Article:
When the Nationals signed Chien-Ming Wang 11 months ago, Washington had just finished getting battered with more snow than it had since before it was the nation's capital. And the thinking behind the incentive-laden deal the Nationals gave the pitcher was this: If he came back from shoulder surgery sometime in 2010, he could pair with Stephen Strasburg to give the team's rotation a mid-season jolt.
Well, the snow has long since melted, replaced by a more typically dry Washington winter. Strasburg, too, has come and gone - he's now on the mend in San Diego after his own surgery. And the Nationals are still waiting to see if Wang can help them.
They've already invested $2 million in the Taiwanese pitcher, and they'll spend at least another $1 million if they keep him this season. With no Strasburg, they need Wang more than ever.
If the Nationals are going to add a front-line starter this season, it's looking more and more apparent that they'd have to do it by counting on - or maybe hoping for - somebody in their organization to take several steps forward. Jordan Zimmermann has the talent to make that leap, but hasn't shown it yet. And aside from the two 19-win seasons he posted on a pair of Yankees playoff teams, there's little in Wang's stats to suggest he's a top-end pitcher. But he has shown more capacity for success - at least at a modest level - than almost anyone else the Nationals currently have, and they might need him to regain some of that form if they want an improved rotation this year.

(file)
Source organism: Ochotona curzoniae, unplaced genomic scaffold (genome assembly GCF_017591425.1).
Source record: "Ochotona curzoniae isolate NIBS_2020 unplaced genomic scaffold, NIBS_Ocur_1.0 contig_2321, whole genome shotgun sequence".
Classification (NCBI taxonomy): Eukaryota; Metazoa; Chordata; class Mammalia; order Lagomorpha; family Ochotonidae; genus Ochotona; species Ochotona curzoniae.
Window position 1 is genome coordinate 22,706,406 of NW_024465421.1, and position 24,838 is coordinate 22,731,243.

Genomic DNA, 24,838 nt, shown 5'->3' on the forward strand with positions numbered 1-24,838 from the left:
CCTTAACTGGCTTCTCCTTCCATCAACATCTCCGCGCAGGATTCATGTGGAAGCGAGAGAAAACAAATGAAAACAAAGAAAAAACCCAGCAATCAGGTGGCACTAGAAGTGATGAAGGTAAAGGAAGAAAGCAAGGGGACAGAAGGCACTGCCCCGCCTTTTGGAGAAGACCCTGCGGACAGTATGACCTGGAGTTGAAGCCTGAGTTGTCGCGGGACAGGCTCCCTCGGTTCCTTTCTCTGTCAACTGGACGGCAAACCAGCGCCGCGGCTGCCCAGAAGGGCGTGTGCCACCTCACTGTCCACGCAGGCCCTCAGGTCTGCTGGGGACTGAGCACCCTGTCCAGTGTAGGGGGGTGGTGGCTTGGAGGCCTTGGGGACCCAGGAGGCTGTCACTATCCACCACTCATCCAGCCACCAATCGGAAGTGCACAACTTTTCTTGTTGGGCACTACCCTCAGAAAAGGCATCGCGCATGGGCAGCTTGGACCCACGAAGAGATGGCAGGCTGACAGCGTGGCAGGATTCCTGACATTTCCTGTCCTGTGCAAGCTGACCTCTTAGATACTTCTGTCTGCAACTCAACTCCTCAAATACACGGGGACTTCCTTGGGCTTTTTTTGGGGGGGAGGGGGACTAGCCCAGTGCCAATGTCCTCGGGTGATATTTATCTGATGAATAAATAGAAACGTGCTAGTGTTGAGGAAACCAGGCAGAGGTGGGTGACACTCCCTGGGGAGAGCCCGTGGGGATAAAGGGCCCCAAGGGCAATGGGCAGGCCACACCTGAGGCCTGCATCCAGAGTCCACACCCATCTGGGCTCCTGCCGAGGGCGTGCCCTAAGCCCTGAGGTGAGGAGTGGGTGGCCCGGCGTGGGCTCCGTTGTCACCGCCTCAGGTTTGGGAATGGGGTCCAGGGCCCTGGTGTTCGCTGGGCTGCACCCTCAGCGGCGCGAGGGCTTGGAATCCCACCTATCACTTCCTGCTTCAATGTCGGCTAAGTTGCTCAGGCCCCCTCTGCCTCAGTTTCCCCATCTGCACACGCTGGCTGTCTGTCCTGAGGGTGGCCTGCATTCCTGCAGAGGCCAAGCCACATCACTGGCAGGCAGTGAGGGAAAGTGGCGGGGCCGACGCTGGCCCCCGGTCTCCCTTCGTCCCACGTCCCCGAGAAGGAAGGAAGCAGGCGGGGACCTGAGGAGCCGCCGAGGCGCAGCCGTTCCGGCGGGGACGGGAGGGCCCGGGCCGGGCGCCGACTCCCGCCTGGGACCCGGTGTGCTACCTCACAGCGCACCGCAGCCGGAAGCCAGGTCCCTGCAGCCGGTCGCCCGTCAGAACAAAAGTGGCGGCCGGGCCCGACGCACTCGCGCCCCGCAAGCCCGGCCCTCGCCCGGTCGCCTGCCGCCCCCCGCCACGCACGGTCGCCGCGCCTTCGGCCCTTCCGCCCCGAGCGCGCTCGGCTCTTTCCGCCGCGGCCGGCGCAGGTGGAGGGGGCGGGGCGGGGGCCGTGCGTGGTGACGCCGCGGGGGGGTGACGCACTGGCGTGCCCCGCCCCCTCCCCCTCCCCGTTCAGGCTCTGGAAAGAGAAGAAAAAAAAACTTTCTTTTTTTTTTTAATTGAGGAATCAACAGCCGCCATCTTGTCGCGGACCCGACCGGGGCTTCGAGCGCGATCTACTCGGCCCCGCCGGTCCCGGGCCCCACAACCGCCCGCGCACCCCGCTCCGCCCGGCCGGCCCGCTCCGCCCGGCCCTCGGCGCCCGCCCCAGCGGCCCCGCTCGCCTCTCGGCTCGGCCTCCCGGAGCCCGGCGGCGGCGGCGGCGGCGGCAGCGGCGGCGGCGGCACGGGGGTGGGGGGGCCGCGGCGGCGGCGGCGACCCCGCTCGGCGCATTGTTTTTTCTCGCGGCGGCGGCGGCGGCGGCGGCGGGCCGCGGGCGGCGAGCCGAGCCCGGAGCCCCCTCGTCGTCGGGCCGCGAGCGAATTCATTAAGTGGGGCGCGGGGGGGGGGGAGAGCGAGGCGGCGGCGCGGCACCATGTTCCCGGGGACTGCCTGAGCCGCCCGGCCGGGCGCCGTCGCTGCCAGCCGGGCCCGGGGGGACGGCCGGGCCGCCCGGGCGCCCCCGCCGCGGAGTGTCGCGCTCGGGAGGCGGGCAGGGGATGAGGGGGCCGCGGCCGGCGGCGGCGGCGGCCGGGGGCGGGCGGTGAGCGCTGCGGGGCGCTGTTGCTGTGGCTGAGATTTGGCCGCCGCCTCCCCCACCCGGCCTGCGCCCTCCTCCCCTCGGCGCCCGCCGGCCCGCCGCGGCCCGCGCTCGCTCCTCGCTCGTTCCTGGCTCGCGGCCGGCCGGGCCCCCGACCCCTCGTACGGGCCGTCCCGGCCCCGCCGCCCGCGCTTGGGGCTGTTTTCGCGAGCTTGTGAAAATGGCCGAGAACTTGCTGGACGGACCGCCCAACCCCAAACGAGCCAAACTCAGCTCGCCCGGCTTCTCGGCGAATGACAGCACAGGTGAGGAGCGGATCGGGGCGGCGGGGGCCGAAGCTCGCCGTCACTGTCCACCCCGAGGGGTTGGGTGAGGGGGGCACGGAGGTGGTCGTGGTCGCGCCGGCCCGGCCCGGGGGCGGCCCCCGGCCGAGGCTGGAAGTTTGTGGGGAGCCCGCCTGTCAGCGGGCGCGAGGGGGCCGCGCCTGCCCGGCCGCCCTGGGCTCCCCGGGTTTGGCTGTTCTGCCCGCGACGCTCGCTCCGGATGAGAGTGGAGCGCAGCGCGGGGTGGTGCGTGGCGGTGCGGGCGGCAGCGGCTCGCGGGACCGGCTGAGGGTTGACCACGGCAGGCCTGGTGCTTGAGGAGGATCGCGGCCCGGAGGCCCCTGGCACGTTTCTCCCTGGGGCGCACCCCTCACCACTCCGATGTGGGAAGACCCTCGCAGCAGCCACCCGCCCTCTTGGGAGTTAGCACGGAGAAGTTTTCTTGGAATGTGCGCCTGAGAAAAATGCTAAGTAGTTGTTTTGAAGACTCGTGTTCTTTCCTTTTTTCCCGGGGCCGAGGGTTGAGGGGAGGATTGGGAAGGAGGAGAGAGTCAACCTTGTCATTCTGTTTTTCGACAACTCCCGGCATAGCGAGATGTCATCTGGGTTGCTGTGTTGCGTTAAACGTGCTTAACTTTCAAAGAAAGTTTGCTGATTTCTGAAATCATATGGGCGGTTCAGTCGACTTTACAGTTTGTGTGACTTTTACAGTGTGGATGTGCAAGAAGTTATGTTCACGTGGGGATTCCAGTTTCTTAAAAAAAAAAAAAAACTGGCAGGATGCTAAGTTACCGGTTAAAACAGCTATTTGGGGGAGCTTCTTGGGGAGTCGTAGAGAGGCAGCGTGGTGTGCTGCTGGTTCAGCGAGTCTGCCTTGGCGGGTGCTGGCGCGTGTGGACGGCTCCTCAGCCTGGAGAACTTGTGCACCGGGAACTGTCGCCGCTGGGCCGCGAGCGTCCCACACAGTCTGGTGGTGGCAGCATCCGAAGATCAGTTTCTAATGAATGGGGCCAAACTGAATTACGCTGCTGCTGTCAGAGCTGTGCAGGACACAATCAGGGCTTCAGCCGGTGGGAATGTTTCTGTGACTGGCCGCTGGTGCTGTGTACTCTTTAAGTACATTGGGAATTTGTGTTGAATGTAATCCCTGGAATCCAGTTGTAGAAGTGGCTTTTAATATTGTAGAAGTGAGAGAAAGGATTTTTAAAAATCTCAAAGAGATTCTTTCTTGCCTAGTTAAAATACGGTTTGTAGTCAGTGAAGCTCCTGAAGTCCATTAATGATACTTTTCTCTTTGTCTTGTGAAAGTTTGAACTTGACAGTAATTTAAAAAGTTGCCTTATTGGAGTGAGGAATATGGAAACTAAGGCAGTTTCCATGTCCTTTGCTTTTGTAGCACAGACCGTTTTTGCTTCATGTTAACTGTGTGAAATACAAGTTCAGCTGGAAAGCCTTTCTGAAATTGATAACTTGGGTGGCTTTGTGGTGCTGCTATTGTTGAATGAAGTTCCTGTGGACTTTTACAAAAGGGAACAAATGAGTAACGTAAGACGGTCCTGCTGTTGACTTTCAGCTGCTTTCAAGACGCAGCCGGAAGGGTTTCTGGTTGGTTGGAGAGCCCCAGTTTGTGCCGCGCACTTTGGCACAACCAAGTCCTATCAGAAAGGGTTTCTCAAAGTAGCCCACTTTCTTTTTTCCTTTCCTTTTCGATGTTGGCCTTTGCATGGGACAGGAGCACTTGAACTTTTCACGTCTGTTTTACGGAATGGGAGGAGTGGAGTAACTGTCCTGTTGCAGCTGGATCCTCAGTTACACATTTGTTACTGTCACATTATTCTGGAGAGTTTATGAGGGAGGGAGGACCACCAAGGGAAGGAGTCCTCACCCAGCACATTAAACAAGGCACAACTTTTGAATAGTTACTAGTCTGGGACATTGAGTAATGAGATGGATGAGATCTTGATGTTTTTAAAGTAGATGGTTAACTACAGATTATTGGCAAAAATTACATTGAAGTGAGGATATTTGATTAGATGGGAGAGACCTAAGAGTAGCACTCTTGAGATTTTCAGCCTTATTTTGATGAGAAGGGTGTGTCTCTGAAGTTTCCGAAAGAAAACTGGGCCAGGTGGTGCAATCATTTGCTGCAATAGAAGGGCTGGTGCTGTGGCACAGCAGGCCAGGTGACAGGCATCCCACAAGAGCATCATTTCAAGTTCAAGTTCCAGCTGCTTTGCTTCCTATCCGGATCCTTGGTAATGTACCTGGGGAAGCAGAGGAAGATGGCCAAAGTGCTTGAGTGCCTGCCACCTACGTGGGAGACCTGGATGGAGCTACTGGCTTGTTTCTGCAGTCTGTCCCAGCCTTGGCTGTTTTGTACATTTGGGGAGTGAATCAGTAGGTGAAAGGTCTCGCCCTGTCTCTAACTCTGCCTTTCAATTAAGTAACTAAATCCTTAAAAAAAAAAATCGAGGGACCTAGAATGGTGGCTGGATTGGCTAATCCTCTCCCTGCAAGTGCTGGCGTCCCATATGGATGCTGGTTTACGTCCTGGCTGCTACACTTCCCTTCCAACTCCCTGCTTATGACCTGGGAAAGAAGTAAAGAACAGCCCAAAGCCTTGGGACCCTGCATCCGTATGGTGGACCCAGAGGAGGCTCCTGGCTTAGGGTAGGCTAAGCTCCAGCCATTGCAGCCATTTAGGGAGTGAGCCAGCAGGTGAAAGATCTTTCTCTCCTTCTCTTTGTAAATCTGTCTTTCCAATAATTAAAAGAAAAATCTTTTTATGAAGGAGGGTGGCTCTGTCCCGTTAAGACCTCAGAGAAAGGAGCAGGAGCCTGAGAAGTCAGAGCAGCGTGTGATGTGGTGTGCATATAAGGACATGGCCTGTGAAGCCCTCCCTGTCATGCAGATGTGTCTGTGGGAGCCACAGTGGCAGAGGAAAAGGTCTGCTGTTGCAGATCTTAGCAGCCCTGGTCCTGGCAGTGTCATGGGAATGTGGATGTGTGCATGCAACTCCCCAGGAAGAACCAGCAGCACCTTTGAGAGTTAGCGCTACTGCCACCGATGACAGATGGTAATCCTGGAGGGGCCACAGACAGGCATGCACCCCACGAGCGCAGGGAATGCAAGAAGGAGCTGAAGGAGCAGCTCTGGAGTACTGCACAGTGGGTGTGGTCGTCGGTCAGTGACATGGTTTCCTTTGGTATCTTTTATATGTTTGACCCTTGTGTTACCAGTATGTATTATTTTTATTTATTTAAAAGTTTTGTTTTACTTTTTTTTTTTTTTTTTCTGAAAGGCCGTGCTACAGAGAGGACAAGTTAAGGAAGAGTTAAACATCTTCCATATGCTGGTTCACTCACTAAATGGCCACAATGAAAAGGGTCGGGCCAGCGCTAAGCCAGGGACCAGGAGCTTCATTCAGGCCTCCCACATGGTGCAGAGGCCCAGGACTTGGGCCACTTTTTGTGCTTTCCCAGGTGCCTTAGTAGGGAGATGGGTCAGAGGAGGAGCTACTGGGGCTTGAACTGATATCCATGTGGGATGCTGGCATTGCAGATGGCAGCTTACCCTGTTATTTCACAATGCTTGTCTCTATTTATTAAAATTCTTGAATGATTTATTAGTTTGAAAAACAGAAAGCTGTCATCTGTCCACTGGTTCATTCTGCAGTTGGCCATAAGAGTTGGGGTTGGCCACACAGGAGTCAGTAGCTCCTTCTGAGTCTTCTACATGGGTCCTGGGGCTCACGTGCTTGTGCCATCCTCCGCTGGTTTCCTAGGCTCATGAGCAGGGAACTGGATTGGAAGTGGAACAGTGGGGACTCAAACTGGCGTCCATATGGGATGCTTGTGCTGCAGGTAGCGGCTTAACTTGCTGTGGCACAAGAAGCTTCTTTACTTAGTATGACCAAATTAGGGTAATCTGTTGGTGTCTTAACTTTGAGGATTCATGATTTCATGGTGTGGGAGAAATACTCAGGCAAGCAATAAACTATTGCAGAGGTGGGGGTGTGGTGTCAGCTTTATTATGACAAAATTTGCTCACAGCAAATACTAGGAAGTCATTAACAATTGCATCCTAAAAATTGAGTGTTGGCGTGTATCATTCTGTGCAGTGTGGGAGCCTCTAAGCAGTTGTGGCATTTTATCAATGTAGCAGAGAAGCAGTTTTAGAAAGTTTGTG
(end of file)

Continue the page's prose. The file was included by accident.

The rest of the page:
Bill James predicts Wang will make 25 starts this year, going 9-7 with a 3.99 ERA, a 1.34 WHIP and a 1.69 K/BB ratio. Is there anyone in the Nationals' organization that wouldn't be happy with those numbers? If Wang comes back to his 2006 and 2007 levels, he can at least add some stability to a rotation that will otherwise be counting on Livan Hernandez to defy time for another year. The Nationals don't have that many candidates to realistically post a sub-4.00 ERA, and Wang might not be a legitimate option, either. But he brings enough upside that the Nationals will give him a long look.
What do you think about Wang? How much are you expecting from him this year, and how much is realistic to expect? Let me know.